So John and Jessica together touch on every aspect of our international program.

In the opening days of his administration, President Obama set a clear tone for some of the changes he intends for U.S. foreign policy—from closing Guantanamo to the appointment of the high level envoys George Mitchell and Richard Holbrooke to manage relations with key countries. John and Jessica, we would like to hear what your thoughts on these steps and what you project to be the defining foreign policy challenges of the new administration.

In particular, we are interested in the future of disarmament talks, prospects for the U.S.-Russia bilateral relationship, your thoughts on peacebuilding and post-conflict recovery (such as in African or South Asian conflicts), and your thoughts on the roles India and China may play in international institutions and development — what opportunities do their evolving roles in foreign policy afford the new administration?

We would be interested in knowing what your greatest hopes and worries are for the new Administration and how your institutions will adapt to the new context.


Jonathan Fanton Appearance on “Open Mind”

In 2009, MacArthur President Jonathan Fanton discussed philanthropy and the work of the MacArthur Foundation on Richard Heffner’s Open Mind program, a weekly public television series that has featured hundreds of interesting and significant American personalities. For more information about the Open Mind, click here

Letter to the Editor, The New York Times, 12/1/2006

In this letter to The New York Times, Jonathan Fanton highlights recent political developments in Nigeria.

Published: December 1, 2006 by The New York Times

To the Editor:

Money and Violence Hobble Democracy in Nigeria” (front page, Nov. 24) rightly emphasizes the importance of the April 2007 election. But its negative conclusion that “a political culture of graft and intimidation … has led to widespread neglect and disillusionment” is a harsher judgment than facts on the ground warrant.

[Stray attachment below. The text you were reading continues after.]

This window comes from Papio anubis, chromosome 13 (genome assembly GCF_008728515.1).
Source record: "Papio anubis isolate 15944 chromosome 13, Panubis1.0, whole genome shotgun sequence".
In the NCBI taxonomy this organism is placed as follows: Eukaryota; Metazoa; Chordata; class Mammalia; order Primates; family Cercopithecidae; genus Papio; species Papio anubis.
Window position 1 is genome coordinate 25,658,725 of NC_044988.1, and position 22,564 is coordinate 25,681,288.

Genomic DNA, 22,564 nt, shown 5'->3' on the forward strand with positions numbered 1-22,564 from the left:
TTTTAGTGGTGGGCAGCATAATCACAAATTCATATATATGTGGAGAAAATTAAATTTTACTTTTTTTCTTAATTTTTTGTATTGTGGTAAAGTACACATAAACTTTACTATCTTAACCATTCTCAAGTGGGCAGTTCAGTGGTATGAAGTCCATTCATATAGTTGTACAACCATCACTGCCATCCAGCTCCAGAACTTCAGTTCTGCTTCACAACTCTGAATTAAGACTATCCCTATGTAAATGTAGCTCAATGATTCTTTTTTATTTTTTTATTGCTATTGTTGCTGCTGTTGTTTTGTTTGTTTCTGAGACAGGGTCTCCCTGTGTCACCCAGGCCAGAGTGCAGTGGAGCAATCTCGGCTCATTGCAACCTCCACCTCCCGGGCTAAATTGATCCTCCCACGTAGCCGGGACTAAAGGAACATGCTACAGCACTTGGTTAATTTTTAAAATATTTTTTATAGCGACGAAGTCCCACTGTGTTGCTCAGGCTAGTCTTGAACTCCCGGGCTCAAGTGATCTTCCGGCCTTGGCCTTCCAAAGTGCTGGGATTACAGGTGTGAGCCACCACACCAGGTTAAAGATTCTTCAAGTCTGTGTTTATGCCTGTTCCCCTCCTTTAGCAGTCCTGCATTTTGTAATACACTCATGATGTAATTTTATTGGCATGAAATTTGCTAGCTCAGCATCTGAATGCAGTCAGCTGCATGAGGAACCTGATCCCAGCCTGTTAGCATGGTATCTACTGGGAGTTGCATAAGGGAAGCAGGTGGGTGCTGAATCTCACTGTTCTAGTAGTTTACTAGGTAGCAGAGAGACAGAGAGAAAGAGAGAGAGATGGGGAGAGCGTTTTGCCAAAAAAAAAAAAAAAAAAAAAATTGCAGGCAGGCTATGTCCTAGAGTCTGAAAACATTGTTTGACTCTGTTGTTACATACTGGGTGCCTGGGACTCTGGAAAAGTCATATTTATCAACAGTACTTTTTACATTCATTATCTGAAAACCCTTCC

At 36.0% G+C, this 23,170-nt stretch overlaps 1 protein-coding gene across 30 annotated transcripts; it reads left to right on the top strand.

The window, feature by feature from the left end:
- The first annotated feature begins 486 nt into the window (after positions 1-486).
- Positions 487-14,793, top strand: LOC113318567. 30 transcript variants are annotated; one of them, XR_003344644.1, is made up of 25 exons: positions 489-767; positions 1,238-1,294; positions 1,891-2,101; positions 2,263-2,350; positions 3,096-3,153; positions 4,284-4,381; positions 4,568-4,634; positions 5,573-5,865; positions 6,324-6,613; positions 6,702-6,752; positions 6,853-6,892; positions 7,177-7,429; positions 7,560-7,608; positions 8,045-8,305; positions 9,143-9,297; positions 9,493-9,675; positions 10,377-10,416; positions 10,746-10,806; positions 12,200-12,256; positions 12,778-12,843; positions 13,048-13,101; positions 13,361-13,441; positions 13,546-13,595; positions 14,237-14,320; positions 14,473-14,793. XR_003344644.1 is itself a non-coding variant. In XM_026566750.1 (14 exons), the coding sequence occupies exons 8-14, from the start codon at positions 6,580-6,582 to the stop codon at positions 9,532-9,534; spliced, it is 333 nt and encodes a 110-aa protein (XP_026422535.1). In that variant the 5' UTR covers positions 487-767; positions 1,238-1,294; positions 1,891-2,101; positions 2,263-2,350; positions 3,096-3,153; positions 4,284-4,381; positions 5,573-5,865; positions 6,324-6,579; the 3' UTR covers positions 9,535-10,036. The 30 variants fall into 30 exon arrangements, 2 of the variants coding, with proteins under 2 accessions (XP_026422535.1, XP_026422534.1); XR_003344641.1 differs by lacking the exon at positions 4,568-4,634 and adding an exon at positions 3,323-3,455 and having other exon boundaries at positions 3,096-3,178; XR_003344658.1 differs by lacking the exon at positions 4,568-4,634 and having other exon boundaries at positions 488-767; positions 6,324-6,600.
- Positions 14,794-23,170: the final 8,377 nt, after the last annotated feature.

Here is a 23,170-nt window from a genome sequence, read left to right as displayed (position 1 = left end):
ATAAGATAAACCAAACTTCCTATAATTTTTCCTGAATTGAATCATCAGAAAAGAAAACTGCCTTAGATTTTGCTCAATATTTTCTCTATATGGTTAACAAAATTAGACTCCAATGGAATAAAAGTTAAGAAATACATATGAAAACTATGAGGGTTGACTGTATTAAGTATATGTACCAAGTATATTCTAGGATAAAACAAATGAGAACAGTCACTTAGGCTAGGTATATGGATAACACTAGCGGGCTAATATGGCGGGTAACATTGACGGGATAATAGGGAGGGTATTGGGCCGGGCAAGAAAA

I visited Nigeria 10 days ago and came away with a more hopeful view. No doubt the coming election will tell us a lot about the future of Nigerian democracy. But it is not the whole story.

As we have seen elsewhere, an election does not secure democracy. Other markers like the growth of civil society and the rule of law are prerequisites.

Civil society and a free press flourish in Nigeria. Judicial reform is promising. A talented and committed younger generation is emerging in key leadership positions. Some of them are running for governor in important states, opening the possibility for reform at the state level.

It is useful to shine a spotlight on Nigeria, one of the most important transitions to democracy anywhere in the world. But it is not helpful to showcase only the negatives. There is another story to tell.

Jonathan F. Fanton
President, John D. and Catherine T. MacArthur Foundation
Chicago, Nov. 29, 2006

“Taking Human Rights Seriously”